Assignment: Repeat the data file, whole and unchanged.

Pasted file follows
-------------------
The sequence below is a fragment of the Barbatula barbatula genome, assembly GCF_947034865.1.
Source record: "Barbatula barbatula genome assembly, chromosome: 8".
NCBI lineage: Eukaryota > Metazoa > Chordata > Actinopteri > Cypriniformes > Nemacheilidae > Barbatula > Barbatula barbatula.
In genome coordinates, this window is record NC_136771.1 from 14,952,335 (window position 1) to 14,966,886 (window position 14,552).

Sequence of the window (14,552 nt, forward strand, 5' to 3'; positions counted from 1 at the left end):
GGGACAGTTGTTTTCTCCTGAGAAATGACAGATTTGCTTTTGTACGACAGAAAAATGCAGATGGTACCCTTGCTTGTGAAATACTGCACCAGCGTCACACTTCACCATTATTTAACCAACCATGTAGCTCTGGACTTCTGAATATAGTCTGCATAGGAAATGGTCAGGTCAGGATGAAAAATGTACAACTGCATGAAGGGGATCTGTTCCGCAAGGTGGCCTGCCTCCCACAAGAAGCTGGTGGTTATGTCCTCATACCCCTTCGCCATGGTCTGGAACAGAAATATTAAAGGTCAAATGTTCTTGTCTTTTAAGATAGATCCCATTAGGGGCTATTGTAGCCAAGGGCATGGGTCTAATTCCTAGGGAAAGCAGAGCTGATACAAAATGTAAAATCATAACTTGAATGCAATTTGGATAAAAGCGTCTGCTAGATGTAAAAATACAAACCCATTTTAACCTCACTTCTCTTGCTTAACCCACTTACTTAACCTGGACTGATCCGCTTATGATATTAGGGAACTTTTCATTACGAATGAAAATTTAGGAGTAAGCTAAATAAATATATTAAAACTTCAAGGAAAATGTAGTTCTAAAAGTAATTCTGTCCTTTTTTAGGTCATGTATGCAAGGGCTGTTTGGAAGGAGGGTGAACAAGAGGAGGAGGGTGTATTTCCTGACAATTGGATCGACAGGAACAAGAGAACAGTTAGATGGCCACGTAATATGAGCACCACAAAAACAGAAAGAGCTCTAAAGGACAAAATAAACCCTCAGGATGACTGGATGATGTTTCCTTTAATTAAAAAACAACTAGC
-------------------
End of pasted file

The sequence below is a fragment of the Barbatula barbatula genome, assembly GCF_947034865.1.
Source record: "Barbatula barbatula genome assembly, chromosome: 8".
NCBI lineage: Eukaryota > Metazoa > Chordata > Actinopteri > Cypriniformes > Nemacheilidae > Barbatula > Barbatula barbatula.
In genome coordinates, this window is record NC_136771.1 from 14,952,335 (window position 1) to 14,966,886 (window position 14,552).

Sequence of the window (14,552 nt, forward strand, 5' to 3'; positions counted from 1 at the left end):
GGGACAGTTGTTTTCTCCTGAGAAATGACAGATTTGCTTTTGTACGACAGAAAAATGCAGATGGTACCCTTGCTTGTGAAATACTGCACCAGCGTCACACTTCACCATTATTTAACCAACCATGTAGCTCTGGACTTCTGAATATAGTCTGCATAGGAAATGGTCAGGTCAGGATGAAAAATGTACAACTGCATGAAGGGGATCTGTTCCGCAAGGTGGCCTGCCTCCCACAAGAAGCTGGTGGTTATGTCCTCATACCCCTTCGCCATGGTCTGGAACAGAAATATTAAAGGTCAAATGTTCTTGTCTTTTAAGATAGATCCCATTAGGGGCTATTGTAGCCAAGGGCATGGGTCTAATTCCTAGGGAAAGCAGAGCTGATACAAAATGTAAAATCATAACTTGAATGCAATTTGGATAAAAGCGTCTGCTAGATGTAAAAATACAAACCCATTTTAACCTCACTTCTCTTGCTTAACCCACTTACTTAACCTGGACTGATCCGCTTATGATATTAGGGAACTTTTCATTACGAATGAAAATTTAGGAGTAAGCTAAATAAATATATTAAAACTTCAAGGAAAATGTAGTTCTAAAAGTAATTCTGTCCTTTTTTAGGTCATGTATGCAAGGGCTGTTTGGAAGGAGGGTGAACAAGAGGAGGAGGGTGTATTTCCTGACAATTGGATCGACAGGAACAAGAGAACAGTTAGATGGCCACGTAATATGAGCACCACAAAAACAGAAAGAGCTCTAAAGGACAAAATAAACCCTCAGGATGACTGGATGATGTTTCCTTTAATTAAAAAACAACTAGC